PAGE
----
Leonard Rose, MBBS Melbourne Pain Management Clinic, 96 Grattan Street, Suite 14, Carlton,
Victoria 3053, Australia.
Peter W. Sheehan, PhD, AO Vice-Chancellor, Australian Catholic University, PO Box 968, North
Sydney, New South Wales 2059, Australia.
David Spiegel, MD Department of Psychiatry & Behavioral Sciences, Stanford University School of
Medicine, 401 Quarry Road, Office 2325, Stanford, CA 94305-5718, USA.
Robb O. Stanley, DClinPsych Department of Psychiatry, University of Melbourne, Austin and
Repatriation Medical Centre, Heidelberg, Victoria 3084, Australia.

x CONTRIBUTORS
Moshe S. Torem, MD Center for Mind-Body Medicine, Northeastern Ohio Universities, College of
Medicine, 4125 Medina Road, Suite 209, Akron, OH 44333-4514, USA.
Johan Vanderlinden, PhD Department of Behavior Therapy, University Centre St-Josef, B-3070
Kortenberg, Belgium.
Jeffrey K. Zeig, PhD The Milton H. Erickson Foundation, 3606 North 24th Street, Phoenix, AZ
85016-6500, USA.

Preface
The editors of this volume, the International Handbook of Clinical Hypnosis, first met to discuss the idea
for it during the 13th International Congress of Hypnosis held in Melbourne, Australia, in 1994. During the
Congress, sponsored on behalf of the International Society of Hypnosis by the Australian Society of
Hypnosis and the Department of Psychiatry of the University of Melbourne, the presidency of the
International Society of Hypnosis was passed from Graham D. Burrows AO to Peter B. Bloom, while
Robb O. Stanley continued as secretary treasurer.
From that vantage point and following the publication of Contemporary Interna- tional Hypnosis, the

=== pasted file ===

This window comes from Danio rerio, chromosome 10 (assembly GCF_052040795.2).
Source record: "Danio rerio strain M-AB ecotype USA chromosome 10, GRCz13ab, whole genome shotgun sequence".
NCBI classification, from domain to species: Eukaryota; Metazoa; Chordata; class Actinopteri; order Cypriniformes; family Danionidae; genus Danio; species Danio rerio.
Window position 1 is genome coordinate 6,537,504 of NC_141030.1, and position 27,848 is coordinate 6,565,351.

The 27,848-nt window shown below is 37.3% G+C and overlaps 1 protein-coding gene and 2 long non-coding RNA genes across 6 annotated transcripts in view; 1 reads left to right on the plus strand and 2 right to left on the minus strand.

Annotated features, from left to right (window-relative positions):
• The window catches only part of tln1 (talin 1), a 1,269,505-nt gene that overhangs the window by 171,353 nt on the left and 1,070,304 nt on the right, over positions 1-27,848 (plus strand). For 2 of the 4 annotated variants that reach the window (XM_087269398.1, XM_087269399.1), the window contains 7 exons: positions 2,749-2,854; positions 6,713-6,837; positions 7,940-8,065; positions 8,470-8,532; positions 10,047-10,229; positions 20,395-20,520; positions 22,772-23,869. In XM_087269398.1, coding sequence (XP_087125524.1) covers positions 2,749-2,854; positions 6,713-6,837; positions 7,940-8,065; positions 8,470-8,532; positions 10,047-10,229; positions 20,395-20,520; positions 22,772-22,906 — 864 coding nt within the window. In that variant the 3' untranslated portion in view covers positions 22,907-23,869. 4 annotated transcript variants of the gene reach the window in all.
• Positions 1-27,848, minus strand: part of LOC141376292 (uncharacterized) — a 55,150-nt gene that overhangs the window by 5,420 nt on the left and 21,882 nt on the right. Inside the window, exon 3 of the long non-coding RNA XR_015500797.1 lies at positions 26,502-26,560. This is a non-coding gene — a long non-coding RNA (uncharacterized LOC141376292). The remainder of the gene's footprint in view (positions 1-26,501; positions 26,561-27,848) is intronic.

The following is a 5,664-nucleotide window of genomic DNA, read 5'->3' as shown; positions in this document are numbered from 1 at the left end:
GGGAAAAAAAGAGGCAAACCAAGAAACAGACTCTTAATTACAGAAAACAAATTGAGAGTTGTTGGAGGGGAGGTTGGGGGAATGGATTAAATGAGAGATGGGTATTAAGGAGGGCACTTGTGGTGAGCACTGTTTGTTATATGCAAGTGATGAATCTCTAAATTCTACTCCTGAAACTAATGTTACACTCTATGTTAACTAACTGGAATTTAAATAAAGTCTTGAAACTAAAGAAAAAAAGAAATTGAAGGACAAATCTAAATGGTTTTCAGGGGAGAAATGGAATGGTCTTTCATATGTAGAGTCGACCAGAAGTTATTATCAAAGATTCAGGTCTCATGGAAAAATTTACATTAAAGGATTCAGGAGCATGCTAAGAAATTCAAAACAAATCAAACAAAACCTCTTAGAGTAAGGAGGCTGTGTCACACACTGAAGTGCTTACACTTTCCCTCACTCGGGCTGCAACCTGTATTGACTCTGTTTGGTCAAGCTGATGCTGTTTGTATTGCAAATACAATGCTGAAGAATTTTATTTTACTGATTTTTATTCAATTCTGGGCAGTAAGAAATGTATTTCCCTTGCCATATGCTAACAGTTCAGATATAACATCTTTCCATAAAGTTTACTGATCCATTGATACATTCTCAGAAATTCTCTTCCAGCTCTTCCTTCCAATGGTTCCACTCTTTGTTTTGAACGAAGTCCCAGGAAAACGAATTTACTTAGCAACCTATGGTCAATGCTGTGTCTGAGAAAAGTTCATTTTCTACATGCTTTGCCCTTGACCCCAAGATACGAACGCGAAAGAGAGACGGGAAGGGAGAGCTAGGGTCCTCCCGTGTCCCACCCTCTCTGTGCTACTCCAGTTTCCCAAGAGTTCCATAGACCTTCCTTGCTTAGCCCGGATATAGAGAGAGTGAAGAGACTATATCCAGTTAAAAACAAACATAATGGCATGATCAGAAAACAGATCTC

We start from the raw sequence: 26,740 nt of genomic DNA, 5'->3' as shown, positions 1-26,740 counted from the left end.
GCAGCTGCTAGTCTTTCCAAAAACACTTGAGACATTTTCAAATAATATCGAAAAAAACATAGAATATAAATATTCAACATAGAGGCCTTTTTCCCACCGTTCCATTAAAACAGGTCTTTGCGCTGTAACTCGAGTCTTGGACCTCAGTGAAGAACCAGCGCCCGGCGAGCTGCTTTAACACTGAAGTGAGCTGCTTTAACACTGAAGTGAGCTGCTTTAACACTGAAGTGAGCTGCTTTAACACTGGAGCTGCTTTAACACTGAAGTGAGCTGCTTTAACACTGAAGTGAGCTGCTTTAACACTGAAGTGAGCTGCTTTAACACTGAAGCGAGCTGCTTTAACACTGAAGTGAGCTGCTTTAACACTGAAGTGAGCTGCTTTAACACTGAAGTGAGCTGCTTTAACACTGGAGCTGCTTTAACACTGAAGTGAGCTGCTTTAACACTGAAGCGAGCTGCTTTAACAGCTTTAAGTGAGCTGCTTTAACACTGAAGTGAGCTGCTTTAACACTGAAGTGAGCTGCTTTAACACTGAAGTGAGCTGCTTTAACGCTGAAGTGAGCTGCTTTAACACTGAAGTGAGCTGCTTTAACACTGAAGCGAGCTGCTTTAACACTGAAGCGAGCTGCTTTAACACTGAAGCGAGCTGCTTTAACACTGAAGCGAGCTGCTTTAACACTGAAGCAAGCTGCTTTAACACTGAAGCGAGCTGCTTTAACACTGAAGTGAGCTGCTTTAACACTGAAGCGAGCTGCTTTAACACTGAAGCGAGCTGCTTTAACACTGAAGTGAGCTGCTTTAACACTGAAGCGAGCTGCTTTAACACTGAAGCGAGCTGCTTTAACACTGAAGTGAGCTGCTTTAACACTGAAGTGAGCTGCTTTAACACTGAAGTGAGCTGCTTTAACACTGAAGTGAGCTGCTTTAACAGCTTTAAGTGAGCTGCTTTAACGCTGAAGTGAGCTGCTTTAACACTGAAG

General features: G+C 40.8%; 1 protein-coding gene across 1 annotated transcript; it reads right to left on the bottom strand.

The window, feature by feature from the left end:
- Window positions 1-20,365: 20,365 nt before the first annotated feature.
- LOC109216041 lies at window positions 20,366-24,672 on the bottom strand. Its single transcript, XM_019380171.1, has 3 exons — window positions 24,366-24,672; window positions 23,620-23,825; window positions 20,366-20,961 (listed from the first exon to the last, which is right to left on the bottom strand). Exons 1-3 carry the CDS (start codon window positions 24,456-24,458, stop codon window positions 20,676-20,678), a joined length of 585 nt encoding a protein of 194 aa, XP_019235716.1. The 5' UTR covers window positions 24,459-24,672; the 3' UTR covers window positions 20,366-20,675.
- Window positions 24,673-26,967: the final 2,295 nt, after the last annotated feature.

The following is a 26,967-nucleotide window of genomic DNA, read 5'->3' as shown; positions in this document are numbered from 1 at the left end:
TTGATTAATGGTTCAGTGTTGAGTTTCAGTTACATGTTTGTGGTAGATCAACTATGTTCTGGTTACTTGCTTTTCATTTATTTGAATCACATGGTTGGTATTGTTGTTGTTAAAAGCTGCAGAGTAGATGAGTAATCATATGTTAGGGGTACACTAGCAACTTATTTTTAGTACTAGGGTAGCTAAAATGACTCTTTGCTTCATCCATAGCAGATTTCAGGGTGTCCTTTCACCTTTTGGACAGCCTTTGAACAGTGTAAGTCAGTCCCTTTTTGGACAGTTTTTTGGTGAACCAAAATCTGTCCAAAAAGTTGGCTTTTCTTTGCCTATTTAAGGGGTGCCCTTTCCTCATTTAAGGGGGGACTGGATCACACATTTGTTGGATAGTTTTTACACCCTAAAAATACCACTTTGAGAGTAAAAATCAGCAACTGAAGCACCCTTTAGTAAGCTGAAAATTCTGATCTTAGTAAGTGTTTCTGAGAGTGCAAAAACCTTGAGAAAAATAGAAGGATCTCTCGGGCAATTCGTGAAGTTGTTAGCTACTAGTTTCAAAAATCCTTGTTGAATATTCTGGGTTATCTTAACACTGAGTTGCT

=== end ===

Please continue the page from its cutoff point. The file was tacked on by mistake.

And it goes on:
proceedings of the 13th Congress, we realized the need for a handbook authored by senior clinicians and
researchers, who could present topics in greater length and depth that would substantially contribute to
the field of hypnosis and its applications.
We hope that interested readers from many and varied disciplines who seek more definitive knowledge
on how clinical hypnosis is used in a variety of medical, dental and psychological conditions will benefit
from reading this volume. We also hope that health care professionals from many disciplines, whether
they are experienced or inexperienced with the principles of clinical hypnosis, will find ways to better
serve their patients or clients in the future.
The editors wish to thank our colleagues for their contributions to this handbook. Our contributors are
experts in their fields and come with broad experience in medicine, dentistry, and psychology. Most are
professors at major universities, some are chairman of their departments, and all are members of the
leading hypnosis societies in their own countries. These societies, of which most of our authors have
served as president, promote clinical training and research in the understanding of this immensely useful
modality in the healing arts.
We sincerely thank Mrs Gertrude Rubinstein for her excellent editorial assis- tance; and we are grateful
to our publisher, John Wiley & Sons, who has consistently helped us to shape these endeavors to the
benefit of us all.
Graham D. Burrows, AO KSJ MD, Australia Robb O. Stanley, DClinPsych, Australia Peter B. Bloom, MD,
USA